Some authors  have demonstrated that it is possible to successfully cryopreserve sub-tropical crop species at water contents within the range of 1.6 - 1.1 g∙g−1∙dm if the cooling rate is sufficiently high (ca. 500˚C∙min−1). At −196˚C none of the embryonic axes of Citrus sinensis survived cryopreservation at 1.6 - 1.1 g∙g−1∙dm but when the water content was moderately reduced below 1.1 g.g−1∙dm some survival was obtained at −200˚C. A further reduction to 0.6 - 0.44 g.g−1∙dm led to a similar amount of survival with a cooling rate of 10˚C∙min−1. Most DSC studies e.g.    show that increasing survival of zygotic embryos is correlated with diminishing levels of freezable water. While freezable water had to be removed completely before maximum survival could be achieved in oil palm embryos  that has not been the case for all species. Zygotic axes of Landolphia kirkii, e.g., that retained some freezable water survived cooling to −80˚C better than those that had been dehydrated to the level of non-freezable water . Cocoa somatic embryos that had been precultured on 0.5 M sucrose were dehydrated to a moisture content of 0.99 g∙g−1∙dm leading to observation of endothermic transition events . Further desiccation to 0.31 g∙g−1∙dm resulted in a constant thermogram without any thermal transition. In the present study, cocoa somatic embryos precultured on 0.5 M sucrose for 5 d and dehydrated with PVS2 for 60 and 90 min gave similar thermal profiles to those for encapsulation-dehydrated SSEs . Maximal post-cryo survival was obtained when the water content was 0.941 ± 0.096 g∙g−1∙dm with 15.19 ± 1.59 Jg−1 enthalpy of ice melting. Within-embryo ice formation evidenced in the present study may be responsible for the type of non-meristematic cellular disruption previously reported in cryopreserved cocoa germplasm  and needs not be terminally injurious to somatic embryos of recalcitrant tropical species.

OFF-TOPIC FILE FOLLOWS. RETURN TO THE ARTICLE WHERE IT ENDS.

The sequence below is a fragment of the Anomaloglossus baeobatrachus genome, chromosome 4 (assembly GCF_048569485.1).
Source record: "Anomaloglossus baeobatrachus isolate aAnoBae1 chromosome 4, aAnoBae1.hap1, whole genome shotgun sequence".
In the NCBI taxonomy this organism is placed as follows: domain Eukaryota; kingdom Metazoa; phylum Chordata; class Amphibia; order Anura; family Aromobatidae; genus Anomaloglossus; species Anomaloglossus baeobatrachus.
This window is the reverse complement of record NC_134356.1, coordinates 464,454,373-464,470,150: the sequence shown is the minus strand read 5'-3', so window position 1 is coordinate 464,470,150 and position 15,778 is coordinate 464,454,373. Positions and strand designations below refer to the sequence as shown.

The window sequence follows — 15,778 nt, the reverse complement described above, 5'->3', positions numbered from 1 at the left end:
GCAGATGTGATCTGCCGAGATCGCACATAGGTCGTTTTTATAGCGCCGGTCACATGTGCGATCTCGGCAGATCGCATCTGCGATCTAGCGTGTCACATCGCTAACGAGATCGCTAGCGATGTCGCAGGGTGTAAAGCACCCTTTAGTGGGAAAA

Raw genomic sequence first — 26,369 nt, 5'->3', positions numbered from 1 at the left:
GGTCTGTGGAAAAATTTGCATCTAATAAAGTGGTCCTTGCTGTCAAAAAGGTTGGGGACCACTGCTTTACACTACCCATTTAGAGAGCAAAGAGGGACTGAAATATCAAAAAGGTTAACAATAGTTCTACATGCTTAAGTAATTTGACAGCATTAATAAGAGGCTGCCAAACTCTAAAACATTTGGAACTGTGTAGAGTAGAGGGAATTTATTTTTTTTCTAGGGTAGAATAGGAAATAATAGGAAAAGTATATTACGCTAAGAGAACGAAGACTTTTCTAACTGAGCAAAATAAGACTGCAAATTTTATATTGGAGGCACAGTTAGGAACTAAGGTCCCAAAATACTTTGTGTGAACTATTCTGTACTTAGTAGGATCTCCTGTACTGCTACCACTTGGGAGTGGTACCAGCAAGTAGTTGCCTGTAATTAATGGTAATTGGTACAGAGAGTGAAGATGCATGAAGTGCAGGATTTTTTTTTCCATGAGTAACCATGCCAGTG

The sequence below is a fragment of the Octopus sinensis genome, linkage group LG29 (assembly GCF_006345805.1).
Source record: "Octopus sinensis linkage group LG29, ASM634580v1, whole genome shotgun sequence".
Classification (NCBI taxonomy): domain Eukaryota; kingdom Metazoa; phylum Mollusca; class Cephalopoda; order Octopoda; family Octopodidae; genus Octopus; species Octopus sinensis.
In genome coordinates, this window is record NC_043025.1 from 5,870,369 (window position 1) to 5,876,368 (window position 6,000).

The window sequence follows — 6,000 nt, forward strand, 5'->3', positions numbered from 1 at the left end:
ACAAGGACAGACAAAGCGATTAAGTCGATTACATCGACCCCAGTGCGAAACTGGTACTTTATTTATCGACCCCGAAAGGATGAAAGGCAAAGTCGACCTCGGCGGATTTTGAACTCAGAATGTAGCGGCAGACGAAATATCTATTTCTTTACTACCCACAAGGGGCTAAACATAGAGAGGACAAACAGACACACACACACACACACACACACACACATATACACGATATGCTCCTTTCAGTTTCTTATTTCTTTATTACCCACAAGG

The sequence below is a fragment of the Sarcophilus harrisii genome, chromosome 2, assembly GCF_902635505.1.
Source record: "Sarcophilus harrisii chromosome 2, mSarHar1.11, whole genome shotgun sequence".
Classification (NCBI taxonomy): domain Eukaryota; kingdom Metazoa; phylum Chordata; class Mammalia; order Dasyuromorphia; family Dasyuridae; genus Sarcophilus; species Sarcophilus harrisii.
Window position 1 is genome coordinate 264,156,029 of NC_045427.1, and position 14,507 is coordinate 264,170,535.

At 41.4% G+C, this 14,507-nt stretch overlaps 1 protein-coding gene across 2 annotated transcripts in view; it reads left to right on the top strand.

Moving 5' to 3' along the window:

Preculturing of cocoa somatic embryos on media containing 0.5 M sucrose for 5 days and desiccating the precultured embryo in PVS2 for 60 min retain water content that enables a small amount of ice crystals to form. The ice formed is not harmful to cryostored somatic embryo. DSC scans were performed from 25˚C to −70˚C and that could not capture glass transition; it is therefore recommended further work should use equipment that can scan up to −150˚C.
I gratefully acknowledge the provision of DSC equipment by the University of Reading’s Chemical Analysis Facility and the support I received from Dr Rebecca Green of University of Reading. I also acknowledge the financial contribution from the Ghana Educational Trust Fund (Getfund) that sponsored my stay in England.